I know, you just read the post title and you’re already mad at me. But hear me out! I’m not writing to condemn people with cluttered houses–far from it! I have plenty of messy tendencies, and right now, I’m very glad no one can see the inside of my closet.
But something I’ve learned about myself over the years is that I. Just. Can’t. Work. At. A. Messy. Desk.
You can’t do a Google search about creativity without running across studies that say messy desks indicate creative people. Albert Einstein himself would agree, apparently, and he was a genius, so he must be right. But for me, at least, if my desk is cluttered and messy, I develop an aversion to even going to my writing corner or sitting at my desk.
Yes, I have a laptop that I can take anywhere to write, whether it’s a yummy-smelling coffee shop or a quiet library, but when I get home, my cluttered desk will be waiting for me, and I don’t do finances on my laptop, so I’m going to have to sit down and do businessy stuff eventually.
Last year I read Marie Kondo’s The Life-Changing Magic of Tidying Up: The Japanese Art of Decluttering and Organizing, and it really did change my life. I’d held on to so many things over the years because I thought I might need them someday, or I thought I should keep memorabilia. But through using the KonMari method of asking a simple question–“Does this spark joy?”–I realized I was holding on to a lot of things that didn’t spark joy.
This weekend, I destroyed journals I kept in middle school, high school, and college. I got rid of correspondence from toxic relationships. I threw a dozen of my mis-printed books in the recycling bin. Yes, I spent money on them, but as another of my favorite simple-life mentors Courtney Carver has pointed out, “You have paid enough. Let it go.“
(If you’ve ever wondered what all the fuss is about the KonMari method, or why people are on simplifying and decluttering kicks, I urge you to check out Courtney Carver’s blog. She made some changes and simplied her life and drastically improved her health and well-being.)
Anyway. Once I start feeling that aversion to my desk, it’s best if I just dive in and clean things up. For several years now, I’ve had a clear desktop mat with a bunch of inspiring pictures and quotes under it. Today, I took all of that out from under the mat, put most of the papers in a folder to add to my scrapbook, and went back to my calm, serene desktop–just six feet of gorgeous maple desktop. I put some of my favorite pieces on the bulletin board next to my desk, so I still have some of my inspiration, but when I look at my desk, instead of seeing a cluttered surface distracting me and demanding attention, I mostly see that inviting blank space just waiting for me to fill it with my work.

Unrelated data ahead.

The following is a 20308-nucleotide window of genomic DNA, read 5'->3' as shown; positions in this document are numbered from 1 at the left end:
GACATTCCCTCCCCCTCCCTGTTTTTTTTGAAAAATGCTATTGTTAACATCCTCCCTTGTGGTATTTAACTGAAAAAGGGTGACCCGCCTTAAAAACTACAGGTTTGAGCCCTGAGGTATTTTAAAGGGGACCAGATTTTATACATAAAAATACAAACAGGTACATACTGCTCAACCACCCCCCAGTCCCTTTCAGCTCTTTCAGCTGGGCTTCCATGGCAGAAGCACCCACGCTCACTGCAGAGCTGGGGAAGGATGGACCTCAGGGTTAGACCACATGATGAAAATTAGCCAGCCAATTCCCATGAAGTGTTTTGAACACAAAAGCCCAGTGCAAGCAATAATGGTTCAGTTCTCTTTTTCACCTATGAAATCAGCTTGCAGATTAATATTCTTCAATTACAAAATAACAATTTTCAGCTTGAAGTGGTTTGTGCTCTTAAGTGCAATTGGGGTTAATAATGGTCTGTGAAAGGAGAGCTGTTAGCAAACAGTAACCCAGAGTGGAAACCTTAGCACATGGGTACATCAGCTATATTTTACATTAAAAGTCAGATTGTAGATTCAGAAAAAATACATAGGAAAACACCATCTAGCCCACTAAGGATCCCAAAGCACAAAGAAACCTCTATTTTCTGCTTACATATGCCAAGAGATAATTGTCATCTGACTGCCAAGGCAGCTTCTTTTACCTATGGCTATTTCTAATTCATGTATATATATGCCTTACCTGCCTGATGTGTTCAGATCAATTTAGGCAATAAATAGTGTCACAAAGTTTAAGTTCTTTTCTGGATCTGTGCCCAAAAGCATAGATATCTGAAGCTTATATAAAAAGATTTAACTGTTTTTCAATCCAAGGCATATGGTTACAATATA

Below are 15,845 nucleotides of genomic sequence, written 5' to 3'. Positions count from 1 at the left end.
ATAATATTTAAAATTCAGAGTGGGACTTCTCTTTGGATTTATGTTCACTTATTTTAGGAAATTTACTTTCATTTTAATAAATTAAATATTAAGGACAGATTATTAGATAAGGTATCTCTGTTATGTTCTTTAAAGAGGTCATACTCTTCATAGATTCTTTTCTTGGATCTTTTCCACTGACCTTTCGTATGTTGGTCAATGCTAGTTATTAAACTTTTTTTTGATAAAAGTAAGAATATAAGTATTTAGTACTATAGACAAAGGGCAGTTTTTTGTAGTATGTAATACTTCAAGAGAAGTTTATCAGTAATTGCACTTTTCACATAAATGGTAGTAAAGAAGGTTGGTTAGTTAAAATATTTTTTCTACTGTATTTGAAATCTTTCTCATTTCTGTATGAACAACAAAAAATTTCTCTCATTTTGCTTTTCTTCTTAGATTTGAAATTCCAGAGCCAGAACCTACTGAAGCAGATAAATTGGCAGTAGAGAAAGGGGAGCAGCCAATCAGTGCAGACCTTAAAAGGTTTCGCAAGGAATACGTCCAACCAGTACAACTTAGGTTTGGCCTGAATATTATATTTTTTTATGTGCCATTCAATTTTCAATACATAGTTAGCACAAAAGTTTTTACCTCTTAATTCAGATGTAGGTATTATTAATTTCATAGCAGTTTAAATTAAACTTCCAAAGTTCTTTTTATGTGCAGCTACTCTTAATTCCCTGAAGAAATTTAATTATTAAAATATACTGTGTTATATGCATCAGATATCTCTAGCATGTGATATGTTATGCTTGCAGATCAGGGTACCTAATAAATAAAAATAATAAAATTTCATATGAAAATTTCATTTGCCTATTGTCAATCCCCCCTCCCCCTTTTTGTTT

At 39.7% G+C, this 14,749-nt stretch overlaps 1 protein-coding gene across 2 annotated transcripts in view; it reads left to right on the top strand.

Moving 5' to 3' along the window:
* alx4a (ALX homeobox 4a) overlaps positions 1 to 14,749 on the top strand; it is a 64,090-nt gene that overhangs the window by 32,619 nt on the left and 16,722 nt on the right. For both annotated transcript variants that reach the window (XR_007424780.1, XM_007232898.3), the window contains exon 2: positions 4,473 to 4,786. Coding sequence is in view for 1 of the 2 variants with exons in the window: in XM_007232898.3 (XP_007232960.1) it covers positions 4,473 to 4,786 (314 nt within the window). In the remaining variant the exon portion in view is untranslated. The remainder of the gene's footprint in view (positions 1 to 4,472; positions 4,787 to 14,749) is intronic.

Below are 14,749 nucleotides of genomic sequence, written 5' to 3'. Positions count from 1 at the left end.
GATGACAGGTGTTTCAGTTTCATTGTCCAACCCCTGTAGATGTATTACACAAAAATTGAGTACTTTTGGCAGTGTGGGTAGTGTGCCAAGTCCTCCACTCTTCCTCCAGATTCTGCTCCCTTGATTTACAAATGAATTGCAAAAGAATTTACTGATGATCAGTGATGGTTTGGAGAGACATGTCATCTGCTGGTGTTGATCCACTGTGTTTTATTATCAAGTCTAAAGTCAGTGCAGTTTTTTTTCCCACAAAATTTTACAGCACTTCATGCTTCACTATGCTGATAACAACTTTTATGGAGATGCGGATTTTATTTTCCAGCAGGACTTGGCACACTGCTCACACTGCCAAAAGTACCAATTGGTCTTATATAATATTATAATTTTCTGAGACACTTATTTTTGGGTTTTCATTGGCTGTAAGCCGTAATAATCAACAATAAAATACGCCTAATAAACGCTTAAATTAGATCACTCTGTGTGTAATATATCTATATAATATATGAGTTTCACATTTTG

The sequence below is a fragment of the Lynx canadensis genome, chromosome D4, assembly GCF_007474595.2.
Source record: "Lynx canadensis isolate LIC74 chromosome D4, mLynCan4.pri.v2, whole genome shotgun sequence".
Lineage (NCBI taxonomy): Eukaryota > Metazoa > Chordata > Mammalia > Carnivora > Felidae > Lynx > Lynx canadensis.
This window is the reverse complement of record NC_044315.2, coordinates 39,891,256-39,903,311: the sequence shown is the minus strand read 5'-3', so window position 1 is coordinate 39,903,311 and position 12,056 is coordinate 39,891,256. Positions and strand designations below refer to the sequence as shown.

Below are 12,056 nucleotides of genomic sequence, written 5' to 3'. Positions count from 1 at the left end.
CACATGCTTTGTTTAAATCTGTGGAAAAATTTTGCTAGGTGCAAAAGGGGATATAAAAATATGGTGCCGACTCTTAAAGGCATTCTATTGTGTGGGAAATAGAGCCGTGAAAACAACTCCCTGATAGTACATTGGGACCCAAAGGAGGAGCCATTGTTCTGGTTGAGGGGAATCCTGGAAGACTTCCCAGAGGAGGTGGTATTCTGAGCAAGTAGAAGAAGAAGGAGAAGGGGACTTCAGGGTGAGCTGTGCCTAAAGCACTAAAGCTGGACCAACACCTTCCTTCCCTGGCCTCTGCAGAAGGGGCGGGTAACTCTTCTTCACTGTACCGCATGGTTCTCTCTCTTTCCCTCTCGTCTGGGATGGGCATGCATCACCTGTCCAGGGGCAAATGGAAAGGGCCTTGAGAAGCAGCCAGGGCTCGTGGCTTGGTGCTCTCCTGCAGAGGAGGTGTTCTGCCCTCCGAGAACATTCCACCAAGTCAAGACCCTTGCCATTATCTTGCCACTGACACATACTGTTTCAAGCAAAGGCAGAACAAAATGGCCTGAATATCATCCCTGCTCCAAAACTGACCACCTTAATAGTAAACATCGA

(Note: I don’t generally have that same reaction to a blank page. That’s more intimidating than inviting sometimes!)
I guess I just got started on my spring cleaning kick early, but I basically spent this weekend cleaning all the things. It’s Eowyn’s fault–she threw up under the bed so I had to move it in order to clean, and I was horrified at the dust under there! So I vacuumed and dusted and decluttered and recycled and finally shredded the two boxes of papers that had been sitting in the spare room for a year. Cleaning the house is a good workout–I logged 31,921 steps over the course of three days, which isn’t too bad for a writer!
Of course, that also means I didn’t get much writing done over the weekend. That means I’ll have to make up for it during the week–but I finally feel like I can. I want to sit down and spend time at my desk. I want to linger over my Bullet Journal and plot out the next several chapters of The Weather War and write some letters for InCoWriMo (I’m not writing a letter every day, but I’m trying to write more letters than usual this month). I like my desk more today than I did yesterday.
And next weekend, I’m going to conquer the clutter in my closet.